Updated at 6:08 p.m. ET
President Trump says he hopes the woman who has accused Supreme Court nominee Judge Brett Kavanaugh of sexually assaulting her will appear at a hearing next week before the Senate Judiciary Committee.
Speaking to reporters as he left the White House for a trip to visit flood damage in North Carolina, Trump said he "really wants to see" Christine Blasey Ford testify on Monday. "If she shows up and makes a credible showing," Trump said, referring to Ford, "that'll be very interesting, and we'll have to make a decision."
Trump repeated his support for Kavanaugh, calling him "such an outstanding man, it's very hard for me to imagine anything happened."
But he said it's not the FBI's job to conduct an investigation of her claims, saying, "It's up to the Senate and I really rely on them."
Ford's lawyers have asked the FBI to investigate her charge — that a drunken Kavanaugh groped her and tried to remove her clothes at a party when they were both teenagers more than three decades ago — before she agrees to appear at the hearing, but Republicans have refused to go along.
Senate Judiciary Committee Chairman Sen. Chuck Grassley, R-Iowa, has offered to allow Ford, a professor at Palo Alto University in California, to speak either in private or in public before the committee but has made it clear that her only opportunity will be Monday.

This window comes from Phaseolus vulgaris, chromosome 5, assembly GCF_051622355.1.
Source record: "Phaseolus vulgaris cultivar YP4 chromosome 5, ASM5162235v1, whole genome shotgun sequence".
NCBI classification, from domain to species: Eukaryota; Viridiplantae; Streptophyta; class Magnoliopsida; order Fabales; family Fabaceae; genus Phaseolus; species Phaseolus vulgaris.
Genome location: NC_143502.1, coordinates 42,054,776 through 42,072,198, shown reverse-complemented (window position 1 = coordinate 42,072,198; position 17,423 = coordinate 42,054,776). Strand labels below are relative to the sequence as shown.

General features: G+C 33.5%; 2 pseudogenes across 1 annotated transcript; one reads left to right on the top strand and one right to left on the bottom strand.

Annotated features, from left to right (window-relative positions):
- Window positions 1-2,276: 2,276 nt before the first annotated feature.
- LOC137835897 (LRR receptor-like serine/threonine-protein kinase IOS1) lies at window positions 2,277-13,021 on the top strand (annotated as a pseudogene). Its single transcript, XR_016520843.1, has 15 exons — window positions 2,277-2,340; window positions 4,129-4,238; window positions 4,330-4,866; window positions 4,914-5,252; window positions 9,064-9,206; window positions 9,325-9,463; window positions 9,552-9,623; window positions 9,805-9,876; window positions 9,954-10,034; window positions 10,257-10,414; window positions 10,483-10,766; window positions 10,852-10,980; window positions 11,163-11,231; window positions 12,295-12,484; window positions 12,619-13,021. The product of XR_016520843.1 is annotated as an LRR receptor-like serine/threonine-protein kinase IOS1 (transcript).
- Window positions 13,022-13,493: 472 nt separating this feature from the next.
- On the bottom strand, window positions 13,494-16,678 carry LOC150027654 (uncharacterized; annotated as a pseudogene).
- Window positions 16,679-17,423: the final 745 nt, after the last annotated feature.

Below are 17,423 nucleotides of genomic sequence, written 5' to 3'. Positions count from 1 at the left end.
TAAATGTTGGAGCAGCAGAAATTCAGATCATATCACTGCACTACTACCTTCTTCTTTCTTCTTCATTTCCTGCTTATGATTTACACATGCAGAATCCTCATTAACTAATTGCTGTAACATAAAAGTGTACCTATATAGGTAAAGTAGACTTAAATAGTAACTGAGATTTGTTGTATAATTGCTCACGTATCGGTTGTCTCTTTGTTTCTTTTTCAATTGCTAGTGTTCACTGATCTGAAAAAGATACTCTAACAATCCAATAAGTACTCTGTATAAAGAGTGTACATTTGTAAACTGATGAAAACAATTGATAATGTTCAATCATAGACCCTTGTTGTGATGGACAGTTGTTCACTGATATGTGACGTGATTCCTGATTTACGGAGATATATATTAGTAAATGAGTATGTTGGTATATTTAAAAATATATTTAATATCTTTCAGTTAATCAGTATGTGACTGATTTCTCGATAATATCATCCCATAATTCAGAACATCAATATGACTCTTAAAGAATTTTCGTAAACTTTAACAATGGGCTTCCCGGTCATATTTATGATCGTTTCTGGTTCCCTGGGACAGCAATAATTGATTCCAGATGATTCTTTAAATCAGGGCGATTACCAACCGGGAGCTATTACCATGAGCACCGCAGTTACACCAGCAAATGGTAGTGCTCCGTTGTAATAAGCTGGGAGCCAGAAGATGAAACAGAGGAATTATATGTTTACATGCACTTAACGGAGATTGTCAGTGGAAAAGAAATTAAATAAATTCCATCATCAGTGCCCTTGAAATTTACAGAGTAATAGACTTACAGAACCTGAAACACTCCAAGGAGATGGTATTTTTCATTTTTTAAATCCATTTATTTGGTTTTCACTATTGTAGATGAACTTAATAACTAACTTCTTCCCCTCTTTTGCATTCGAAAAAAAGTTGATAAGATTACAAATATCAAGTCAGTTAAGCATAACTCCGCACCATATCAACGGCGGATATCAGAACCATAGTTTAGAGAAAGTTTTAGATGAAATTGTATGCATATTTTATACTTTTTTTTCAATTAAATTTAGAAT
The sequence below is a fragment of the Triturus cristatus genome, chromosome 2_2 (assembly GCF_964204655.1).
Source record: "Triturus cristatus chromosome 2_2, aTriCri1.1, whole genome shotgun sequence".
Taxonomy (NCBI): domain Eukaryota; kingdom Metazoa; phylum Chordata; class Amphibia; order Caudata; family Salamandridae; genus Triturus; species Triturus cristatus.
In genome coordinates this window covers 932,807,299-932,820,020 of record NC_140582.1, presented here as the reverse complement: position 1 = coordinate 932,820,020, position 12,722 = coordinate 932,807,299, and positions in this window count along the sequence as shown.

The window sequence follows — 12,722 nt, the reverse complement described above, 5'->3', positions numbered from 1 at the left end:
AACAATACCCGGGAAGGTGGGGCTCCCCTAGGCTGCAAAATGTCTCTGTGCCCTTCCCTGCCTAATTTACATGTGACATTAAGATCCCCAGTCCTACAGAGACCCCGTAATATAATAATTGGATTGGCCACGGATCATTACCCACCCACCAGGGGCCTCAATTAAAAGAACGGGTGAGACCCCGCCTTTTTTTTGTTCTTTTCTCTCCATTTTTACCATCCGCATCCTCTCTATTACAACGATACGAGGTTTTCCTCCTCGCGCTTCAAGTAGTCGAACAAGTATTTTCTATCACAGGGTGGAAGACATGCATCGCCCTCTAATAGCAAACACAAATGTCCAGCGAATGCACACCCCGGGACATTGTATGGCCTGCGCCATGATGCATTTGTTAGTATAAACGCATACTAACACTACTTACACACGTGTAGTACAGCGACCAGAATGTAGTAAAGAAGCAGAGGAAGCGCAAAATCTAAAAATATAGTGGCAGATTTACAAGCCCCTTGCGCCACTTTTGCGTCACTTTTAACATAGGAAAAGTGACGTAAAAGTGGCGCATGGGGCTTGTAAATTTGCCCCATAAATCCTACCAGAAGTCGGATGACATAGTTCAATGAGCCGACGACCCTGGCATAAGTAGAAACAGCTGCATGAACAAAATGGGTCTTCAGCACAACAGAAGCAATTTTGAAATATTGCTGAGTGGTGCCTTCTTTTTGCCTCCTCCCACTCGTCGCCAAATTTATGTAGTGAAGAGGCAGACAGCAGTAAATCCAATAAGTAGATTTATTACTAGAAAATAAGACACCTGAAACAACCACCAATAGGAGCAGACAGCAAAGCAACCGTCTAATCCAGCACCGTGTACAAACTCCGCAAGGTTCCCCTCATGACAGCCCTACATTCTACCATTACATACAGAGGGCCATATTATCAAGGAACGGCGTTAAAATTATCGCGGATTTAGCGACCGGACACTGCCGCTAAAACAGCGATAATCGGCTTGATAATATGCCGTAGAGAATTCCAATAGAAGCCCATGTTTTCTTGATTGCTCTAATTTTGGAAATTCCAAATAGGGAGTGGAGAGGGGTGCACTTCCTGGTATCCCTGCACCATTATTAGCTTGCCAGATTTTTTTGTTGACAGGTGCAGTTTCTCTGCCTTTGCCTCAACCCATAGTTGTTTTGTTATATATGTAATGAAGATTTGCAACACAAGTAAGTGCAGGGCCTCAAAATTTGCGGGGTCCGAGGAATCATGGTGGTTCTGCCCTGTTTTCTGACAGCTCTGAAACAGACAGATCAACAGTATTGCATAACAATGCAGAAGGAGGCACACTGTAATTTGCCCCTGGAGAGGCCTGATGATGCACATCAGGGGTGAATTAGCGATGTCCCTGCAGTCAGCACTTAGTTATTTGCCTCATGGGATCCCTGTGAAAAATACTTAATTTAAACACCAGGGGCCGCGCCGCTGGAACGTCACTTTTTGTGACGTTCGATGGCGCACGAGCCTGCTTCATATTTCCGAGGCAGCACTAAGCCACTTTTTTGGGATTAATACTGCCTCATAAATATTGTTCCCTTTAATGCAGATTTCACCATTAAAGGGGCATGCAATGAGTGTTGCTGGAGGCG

Ford's lawyers say she has been subject to death threats as a result of her allegations against Kavanaugh.
In a letter to Ford's attorneys released Wednesday, Grassley said "no one should be subject to that behavior." He said the committee is investigating Ford's accusation against Kavanaugh, but that "we have no power to commandeer an Executive Branch agency into conducting our due diligence."
Grassley also said that Ford has to submit any testimony and her biography to the committee by Friday morning if she plans to testify.
He followed up later in the day with a letter to committee Democrats refuting their requests for a delay and criticizing their conduct during the confirmation process.
"This is but the latest — and most serious — of your side's abuse of this confirmation process," Grassley said. "There has been delay and obstruction of this process at every tum and with every argument available. Therefore, I will view any additional complaints about the process very skeptically "
Sen. Susan Collins, R-Maine, has been seen as a key GOP swing vote on Kavanaugh, because of her support for abortion rights. She told WVOM Radio in Maine it would "not be fair to Judge Kavanaugh," if Ford does not come forward and testify.
"Both of them need to testify under oath next Monday before the Judiciary Committee," Collins said. "And if the professor is more comfortable that that be in a closed session where it would be videotaped and that videotape be released later that would be fine. That's an option that the committee has given her."
Collins, who is not a member of the Judiciary Committee, contradicted Grassley, saying "if we need additional help from the FBI we could ask for it—the committee could ask for it."
Collins said she pressed Kavanaugh on Ford's accusation in a phone call with him last week, "and he was categorical and emphatic in his denial."
In a tweet Wednesday morning, Sen. Lindsey Graham, R-S.C., said requiring an FBI investigation of a 36-year-old allegation "is not about finding the truth, but delaying the process till after the midterm elections."